1

I stumbled across this answer on The Workplace, where the OP has done freelancing work but had their remuneration withheld. The answer opened with

Roses are red,

Violets are blue,

Pay me.

Some quick Google-ing turned up the Wikipedia article suggesting "Roses are red" comes from classic poetry. This left me even more confused about the quotation in the answer. I had two hypotheses without making sense out of either:

  1. Both "roses are red" and "violets are blue" are straightforward facts, implying whatever follows would also be "straightforward", in a manner similar to "because (...), (you should) pay me".
  2. It's just some (random) poetry trying to make the "Pay me" word less absurd or blunt.
4

It is just a joke playing on the reader's expectations. The "Roses Are Red" poem is extremely well known, and is sometimes even used to teach children what a rhyme is. There are a very large number of rhymes that are parodies of this where the last two lines are changed. Usually the last line needs to end with something rhyming with "blue", and in the post on The Workplace it states this is "an old consultant's rhyme", so that's what's expected. Instead it just ends with "Pay me" to be funny.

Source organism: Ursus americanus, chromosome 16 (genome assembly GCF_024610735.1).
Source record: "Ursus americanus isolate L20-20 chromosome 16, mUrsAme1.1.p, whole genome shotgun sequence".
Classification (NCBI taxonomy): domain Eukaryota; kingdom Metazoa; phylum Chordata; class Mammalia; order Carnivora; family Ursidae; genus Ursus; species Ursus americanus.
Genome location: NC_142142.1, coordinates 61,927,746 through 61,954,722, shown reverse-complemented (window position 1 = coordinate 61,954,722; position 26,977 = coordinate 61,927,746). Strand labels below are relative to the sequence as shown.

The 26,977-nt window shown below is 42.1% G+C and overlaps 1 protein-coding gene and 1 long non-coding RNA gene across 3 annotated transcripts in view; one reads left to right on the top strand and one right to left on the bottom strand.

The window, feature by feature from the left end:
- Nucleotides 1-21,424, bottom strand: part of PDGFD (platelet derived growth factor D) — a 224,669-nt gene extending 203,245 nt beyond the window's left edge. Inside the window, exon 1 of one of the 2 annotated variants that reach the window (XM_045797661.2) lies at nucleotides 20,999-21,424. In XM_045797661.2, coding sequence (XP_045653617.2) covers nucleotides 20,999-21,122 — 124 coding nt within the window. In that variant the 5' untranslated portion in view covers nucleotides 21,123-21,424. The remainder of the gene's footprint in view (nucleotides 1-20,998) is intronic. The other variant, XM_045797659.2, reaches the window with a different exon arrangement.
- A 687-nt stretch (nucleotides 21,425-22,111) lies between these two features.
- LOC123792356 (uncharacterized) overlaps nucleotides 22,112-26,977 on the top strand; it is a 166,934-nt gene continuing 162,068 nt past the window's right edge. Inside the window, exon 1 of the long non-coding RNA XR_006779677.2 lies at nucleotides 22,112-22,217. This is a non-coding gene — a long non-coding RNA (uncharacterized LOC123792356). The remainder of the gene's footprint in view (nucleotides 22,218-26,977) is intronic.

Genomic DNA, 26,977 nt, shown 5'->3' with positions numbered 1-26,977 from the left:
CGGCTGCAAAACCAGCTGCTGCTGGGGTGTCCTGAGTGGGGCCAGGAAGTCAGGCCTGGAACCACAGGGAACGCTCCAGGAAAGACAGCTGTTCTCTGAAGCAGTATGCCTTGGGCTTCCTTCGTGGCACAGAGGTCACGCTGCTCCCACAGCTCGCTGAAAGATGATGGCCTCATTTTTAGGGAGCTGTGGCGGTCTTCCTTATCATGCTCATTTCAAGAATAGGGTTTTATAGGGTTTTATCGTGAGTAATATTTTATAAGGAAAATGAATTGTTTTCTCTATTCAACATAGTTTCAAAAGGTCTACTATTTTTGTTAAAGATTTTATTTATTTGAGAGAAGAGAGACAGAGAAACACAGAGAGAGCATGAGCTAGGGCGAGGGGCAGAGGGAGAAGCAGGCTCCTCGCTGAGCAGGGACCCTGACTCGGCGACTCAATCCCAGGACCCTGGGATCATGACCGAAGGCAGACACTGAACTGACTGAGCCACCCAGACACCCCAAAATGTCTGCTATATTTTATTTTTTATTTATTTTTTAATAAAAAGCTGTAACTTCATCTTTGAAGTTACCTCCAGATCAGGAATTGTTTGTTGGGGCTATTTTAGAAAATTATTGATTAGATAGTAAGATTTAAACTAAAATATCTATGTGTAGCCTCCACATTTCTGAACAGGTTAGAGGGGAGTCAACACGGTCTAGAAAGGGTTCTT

2
  • Hah, Hypothesis III. – iBug May 2 at 2:58
  • This is the application I was using when I wrote the answer on the other site. In general non-ESL usages, this is a fairly common "pop culture" reference (from multiple generations). Also the reader is expecting something that rhymes with "blue" as it reads like a poem. The juxtaposition of returning directly to "the point" provides a little humor to what can be a touchy subject. – Joel Etherton May 2 at 17:53

Your Answer

By clicking “Post Your Answer”, you agree to our terms of service, privacy policy and cookie policy

Not the answer you're looking for? Browse other questions tagged or ask your own question.